Dad’s the word at father-themed festival event

20 May
Dr Anna Machin and Rebecca Stott

Dr Anna Machin and Rebecca Stott

My mind was still reeling from the subject of kids – or rather Kids Company and its charismatic founder Camila Batmanghelidjh – when I sat down to listen to two authors talk about fatherhood.

Dr Anna Machin was billed to talk about The Life of Dad: a study of the changing nature of fatherhood, and the physical psychological changes a man goes through when he becomes a dad.

The changing nature of fatherhood, huh? I guess 50 years ago I might have come home from work, hung up my trilby and trenchcoat, pulled on my slippers, and smoked my pipe while my wife put tea on the table. The children – if they weren’t reading books or painting a go-kart – would be playing with tin toys at my feet. Continue reading

Another Girl Another Planet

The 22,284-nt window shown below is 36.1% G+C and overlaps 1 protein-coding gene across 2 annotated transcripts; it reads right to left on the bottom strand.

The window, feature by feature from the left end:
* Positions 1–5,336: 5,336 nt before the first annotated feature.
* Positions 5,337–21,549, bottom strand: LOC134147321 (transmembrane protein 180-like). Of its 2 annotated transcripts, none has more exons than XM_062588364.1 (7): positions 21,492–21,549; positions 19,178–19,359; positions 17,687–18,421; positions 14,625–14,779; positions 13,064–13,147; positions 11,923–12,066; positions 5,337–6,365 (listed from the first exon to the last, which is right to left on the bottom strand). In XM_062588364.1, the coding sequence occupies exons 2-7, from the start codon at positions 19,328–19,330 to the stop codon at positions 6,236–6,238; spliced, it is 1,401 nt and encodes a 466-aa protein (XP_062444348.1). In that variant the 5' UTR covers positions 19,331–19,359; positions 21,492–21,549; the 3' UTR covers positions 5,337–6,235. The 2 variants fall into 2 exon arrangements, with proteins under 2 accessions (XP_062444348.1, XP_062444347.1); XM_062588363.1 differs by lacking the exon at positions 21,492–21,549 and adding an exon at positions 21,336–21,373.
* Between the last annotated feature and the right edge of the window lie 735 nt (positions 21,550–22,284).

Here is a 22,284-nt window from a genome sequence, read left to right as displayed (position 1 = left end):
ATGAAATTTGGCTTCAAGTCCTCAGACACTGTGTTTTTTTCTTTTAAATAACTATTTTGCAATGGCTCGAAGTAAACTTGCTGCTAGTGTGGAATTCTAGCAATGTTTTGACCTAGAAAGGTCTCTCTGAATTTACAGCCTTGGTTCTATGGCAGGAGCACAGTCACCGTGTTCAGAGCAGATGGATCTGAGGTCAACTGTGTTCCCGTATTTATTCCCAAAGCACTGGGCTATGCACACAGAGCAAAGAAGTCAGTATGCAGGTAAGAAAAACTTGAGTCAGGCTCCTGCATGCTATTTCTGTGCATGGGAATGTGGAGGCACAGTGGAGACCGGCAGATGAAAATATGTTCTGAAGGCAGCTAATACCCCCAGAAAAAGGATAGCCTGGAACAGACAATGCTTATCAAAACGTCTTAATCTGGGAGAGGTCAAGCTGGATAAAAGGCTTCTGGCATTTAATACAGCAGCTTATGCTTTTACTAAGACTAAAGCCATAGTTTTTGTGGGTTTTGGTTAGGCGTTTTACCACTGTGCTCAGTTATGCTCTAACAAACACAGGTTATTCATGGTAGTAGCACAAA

18 May
Libby Jackson

Libby Jackson

Space travel’s in my blood
There ain’t nothing I can do about it
Another Girl Another Planet – The Only Ones (1978)

The entertainment industry has always been better at putting women into space than the scientific community, and when women have left the earth’s atmosphere – or even got close to the launchpad – their achievements are likely overshadowed by those of their male counterparts.

Star Trek’s Lieutenant Uhura (1966) Jane Fonda’s Barbarella (1968), Ripley from Alien (1979) and Aliens (1986), Sandra Bullock’s Ryan Stone from Gravity (2013) – we know and love them all. But Valentina Tereshkova? Svetlana Savitskaya? Liu Yang? Show of hands… Anyone?

Author Libby Jackson touched down at Swindon Festival of Literature on Thursday to help celebrate some of these unsung women (as an aside, she didn’t have to travel 25 trillion miles to get to the Arts Centre – unbeknownst to those who booked her, she lives in Swindon’s Old Town). Continue reading

Camila Batmanghelidjh treats festival crowd to an unexpected conspiracy thriller

17 May
Camila Batmanghelidjh

Camila Batmanghelidjh

Barely pausing for breath, Kids Company founder Camila Batmanghelidjh took her audience on a roller coaster ride of conspiracy and intrigue when she appeared at Swindon Festival of Literature on Wednesday.

I’ll admit, I was expecting an exploration of what went wrong at Kids Company, and why.